A new idea is broached here: the difference between peaks elevation and the elevation of a nearby saddle. This difference is called the prominence of the peak and Copper Butte by this ranking is #10 in Washington. Fine pictures too.
Thanks for being the first to vote on this brand new page, it is appreciated. The prominance thing is a real interest to a group of climbers here in the NW and they chase them very actively, regardless of whether they have to rope up or simply walk up. SP'er rfbolton is one of those who is really into prominance and there is even a web site (Yahoo group) for those with this interest.
Again, thanks a bunch for taking the time to vote and to make comments. The only thing that was truly notable about this Peak was all of the bear sign (fresh), it had me a little unnerved since I was solo.
Another one I intend to climb next summer (probably right after Abercrummy). Thanks.
BTW, here and on Aber page: prominence.
Ah, the "e" instead of "a" situation (corrected, thanks to you) I was hoping you had some pics of Copper Butte since I can't seem to locate the one or two I took showing the whole mountain (such as it is) Well, next year I can depend on you for posting some pics of both Copper Butte and Abercrombie.
Thanks for the vote, as always, it is appreciated.
I've been over Sherman Pass (Oct. '96) but I only have pics of the peaks immediately next to the pass--probably either Sherman Peak, Snow Peak, or Columbia Mountain. The forest appears as an old burn. This may be the same burn as the one you mentioned (1994). I recall my little sojourn across SR-20 coming back from Coeur d'Alene as beein a scenic one. Nice rolly hills and dales of grasses with the odd old tilted barn amidst.
As usual, an excellent page.
Another "lesser" peak. Another dynamite page with some interesting links. Well done.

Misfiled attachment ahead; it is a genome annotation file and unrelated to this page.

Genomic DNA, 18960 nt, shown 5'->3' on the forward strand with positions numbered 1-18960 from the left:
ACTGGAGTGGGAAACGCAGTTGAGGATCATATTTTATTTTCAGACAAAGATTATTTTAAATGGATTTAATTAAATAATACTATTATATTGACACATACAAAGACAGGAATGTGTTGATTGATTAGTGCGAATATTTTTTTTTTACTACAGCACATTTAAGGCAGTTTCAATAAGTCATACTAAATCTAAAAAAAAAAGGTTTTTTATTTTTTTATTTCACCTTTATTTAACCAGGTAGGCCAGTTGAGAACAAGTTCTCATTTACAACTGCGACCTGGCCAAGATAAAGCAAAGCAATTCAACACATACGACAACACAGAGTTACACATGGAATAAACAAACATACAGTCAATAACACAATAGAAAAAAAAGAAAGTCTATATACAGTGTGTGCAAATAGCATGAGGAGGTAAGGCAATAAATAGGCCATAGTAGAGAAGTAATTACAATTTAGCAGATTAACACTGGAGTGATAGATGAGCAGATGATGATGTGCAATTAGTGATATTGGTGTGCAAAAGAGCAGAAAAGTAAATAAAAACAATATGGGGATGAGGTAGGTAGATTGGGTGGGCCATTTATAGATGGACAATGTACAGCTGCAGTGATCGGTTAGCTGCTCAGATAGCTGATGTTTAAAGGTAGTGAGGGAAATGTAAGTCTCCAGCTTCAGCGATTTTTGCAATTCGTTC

Nice page. Thank you for sharing a "lesser" summit... I may be spending some time at Whidby Island this spring so I am enjoying the preview of Washingtons mountains.
We've come to expect nothing but excellence from your pages, and this is no exception. Also, it's good to see you starting to take some interest in prominence. When the available county highpoints start being too far away for comfortable weekend trips, maybe you'll join me on some prominence outings!
Keep up the great work!!
Great page Dean!
Another E. Washington beauty.
PS You're killing me Dean :) - that Johnson book, 50 Hikes for E. Washington's Highest Mountains.........a book I haven't seen/heard of before and one I must now own!!!!! ooouch!
Gotcha Radek. You sound like a book-a-maniac like me. I can't rest until I get the latest book, especially if it has to do with the mountains. I have books dating back into the early 60's (Joe Brown, Chris Bonington, Gaston Rabuffet (sp?), etc) and I've reread some of these several times. My wife wants to know how we're going to ever move if I keep buying books. BTW, thanks for your vote and your comments. I hope to meet you someday. Take care.
Yeah, definitely a guide-book-o-maniac myself though most of our collection unfortunately does not go quite as far back (do have a couple of "classics" mostly on OR climbing that date back to late 70's/early 80's). Usually find that a guidebook precedes a climb idea for us (i.e. get a cool sounding guidebook, page thru. it and come up with some climbing/hiking plans).
Think it would be fun to do a climb together if you have time this summer Dean. I think you might have mentioned that Jefferson (OR) is on your list still? We've been thinking of trying that one (perhaps via Jeff. Park Glacier route.....that after seeing Fred's photo's of the route!). Think Brian Jenkins would also be interested in that one (could be an "SP outing":).
Great job. Cheers William
Like all your other pages, this one is both interesting and informative.
How long is the trail, from the trailhead to the summit?
Is there a particular USGS map or Green Trails map to reference?
Also, some of the links provided on this SP page no longer work.
The info on length is on the route page:
There used to be topozone links that covered the page as well but both topozone and Fototime have been lost to me. I have had to start re working all the pages I have for the lost info and it is a pain in the a.. to do since I have so many pages to deal with. Regardless, I always appreciate the head's up on bad links.
So, its 3 miles from the TH to the summit and the elevation gain is 1650 feet.
After 4 big glacier climbs, we hiked up Copper, no snow, just a quick 1 hr, 10 min to the summit, 50 min down.